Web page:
A vague memory bubbles up, of Jack a few hours prior, telling him he wouldn’t want to see him after the race. He brushes it off.
Jack had said if the race went as expected, he wouldn’t want to stay.
“You’ve got a weird look on your face,” Jesse informs him
Jesse mutters something under his breath that sounds suspiciously like “wouldn’t count on it,” but when Gabe says “hm?” he switches gears.
“It’s a damn shame,” he says, “but he didn’t race badly, y’know.”
Jesse coughs. “I don’t doubt him.”
“Is that a but I hear?”
Gabe nods as they approach the track, ducking through the crowd. Ahead of them, Genji Shimada is bringing Jack’s horse around from its victory lap, and the horse is in much the same state as when they’d seen him before.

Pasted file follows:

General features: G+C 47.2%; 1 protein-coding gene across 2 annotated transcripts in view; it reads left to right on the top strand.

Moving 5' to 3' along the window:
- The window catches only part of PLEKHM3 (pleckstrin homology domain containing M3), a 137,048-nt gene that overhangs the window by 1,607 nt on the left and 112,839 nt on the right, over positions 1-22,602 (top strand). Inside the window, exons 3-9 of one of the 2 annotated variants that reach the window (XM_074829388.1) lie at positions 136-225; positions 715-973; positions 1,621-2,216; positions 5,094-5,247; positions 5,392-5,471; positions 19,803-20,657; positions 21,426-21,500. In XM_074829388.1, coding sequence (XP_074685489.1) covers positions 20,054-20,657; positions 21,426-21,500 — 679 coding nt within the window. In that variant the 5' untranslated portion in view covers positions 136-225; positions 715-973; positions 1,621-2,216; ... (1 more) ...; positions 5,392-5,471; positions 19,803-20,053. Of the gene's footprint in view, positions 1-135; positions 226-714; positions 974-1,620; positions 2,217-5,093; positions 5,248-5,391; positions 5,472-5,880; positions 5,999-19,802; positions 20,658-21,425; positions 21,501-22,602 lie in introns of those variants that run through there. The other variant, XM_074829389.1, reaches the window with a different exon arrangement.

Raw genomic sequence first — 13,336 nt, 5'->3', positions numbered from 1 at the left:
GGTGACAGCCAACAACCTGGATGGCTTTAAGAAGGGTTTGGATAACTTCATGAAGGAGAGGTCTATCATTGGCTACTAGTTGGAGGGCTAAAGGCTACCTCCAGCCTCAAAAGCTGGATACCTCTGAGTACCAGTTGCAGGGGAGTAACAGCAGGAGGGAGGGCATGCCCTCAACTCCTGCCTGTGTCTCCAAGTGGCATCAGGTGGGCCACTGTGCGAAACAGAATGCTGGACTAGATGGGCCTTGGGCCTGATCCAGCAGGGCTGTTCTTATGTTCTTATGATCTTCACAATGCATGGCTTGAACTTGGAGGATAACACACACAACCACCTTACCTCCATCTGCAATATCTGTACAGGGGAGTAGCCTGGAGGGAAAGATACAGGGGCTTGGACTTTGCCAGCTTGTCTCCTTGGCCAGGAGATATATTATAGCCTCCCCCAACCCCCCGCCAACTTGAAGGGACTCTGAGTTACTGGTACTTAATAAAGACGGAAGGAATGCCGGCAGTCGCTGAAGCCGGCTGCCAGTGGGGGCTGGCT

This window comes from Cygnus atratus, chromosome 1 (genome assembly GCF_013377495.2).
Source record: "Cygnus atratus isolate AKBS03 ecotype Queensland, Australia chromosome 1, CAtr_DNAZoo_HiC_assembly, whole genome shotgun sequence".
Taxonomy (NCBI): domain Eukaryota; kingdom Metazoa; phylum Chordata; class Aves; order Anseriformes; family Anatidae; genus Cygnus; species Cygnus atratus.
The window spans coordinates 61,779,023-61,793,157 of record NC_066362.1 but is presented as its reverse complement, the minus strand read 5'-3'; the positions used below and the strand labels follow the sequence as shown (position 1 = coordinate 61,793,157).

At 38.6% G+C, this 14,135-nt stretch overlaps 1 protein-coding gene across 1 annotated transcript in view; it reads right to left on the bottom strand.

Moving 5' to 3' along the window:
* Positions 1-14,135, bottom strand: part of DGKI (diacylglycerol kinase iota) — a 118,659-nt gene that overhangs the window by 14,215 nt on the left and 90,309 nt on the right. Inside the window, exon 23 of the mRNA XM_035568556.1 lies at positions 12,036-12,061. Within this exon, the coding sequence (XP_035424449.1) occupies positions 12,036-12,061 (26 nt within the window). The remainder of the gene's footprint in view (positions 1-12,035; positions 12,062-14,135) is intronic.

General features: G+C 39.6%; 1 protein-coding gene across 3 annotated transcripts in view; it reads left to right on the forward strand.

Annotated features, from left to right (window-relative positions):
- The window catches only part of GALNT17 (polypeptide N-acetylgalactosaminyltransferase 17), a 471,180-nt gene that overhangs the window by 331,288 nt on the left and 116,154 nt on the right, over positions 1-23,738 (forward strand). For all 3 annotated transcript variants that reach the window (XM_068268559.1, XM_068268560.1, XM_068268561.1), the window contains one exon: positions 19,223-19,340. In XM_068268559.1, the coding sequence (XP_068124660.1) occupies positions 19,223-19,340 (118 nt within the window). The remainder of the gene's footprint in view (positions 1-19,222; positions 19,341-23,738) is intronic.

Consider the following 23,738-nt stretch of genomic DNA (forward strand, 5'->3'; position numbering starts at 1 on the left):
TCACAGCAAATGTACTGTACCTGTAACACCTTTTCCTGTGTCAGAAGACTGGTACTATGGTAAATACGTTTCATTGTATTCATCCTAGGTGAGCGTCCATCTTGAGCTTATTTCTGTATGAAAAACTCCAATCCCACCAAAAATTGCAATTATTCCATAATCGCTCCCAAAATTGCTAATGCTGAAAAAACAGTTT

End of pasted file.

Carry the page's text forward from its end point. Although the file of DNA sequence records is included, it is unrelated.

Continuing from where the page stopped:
“He sure is a nervous beast.”
Both men turn at the sound of the voice, a familiar rasp.
“Jack,” Jesse says with a warm smile. “I should congratulate you, though I’m not sure I agree with your methods.”
“Everyone will,” Jack says, and he looks at Gabe finally, like he hadn’t noticed he’d been standing there the whole time. “Gabriel.”
“Oh?” Jack’s smile is chilly. “Will you? I thought you’d be headed down to Miami. I won’t be there.”
Jesse shifts beside him and clears his throat “WELL,” he says loudly. “Gabe. Time to check on the boy.”
“Of course,” Gabe says, staring Jack down even as he feels Jesse’s hand tug his elbow.
“I guess we’re going to fucking Miami!” Gabriel snaps, at the end of his patience.
“You did good, kid.”
Lúcio looks disappointed nonetheless. “Sorry, boss. He wanted it.”
Lúcio grins. It’s a joke, he’s ridden several of Gabe’s horses in the same race in past years. “Always wanted to see Miami.”
“Let’s make it happen,” Gabe says.
Gabe is pleased to win but ready to look forward. He plots out several races over the next few months, a steady schedule that will prepare them for major stakes races.
He absolutely does not consider which races Jack will be likely to attend with his hellbeast. He puts the thought completely out of mind.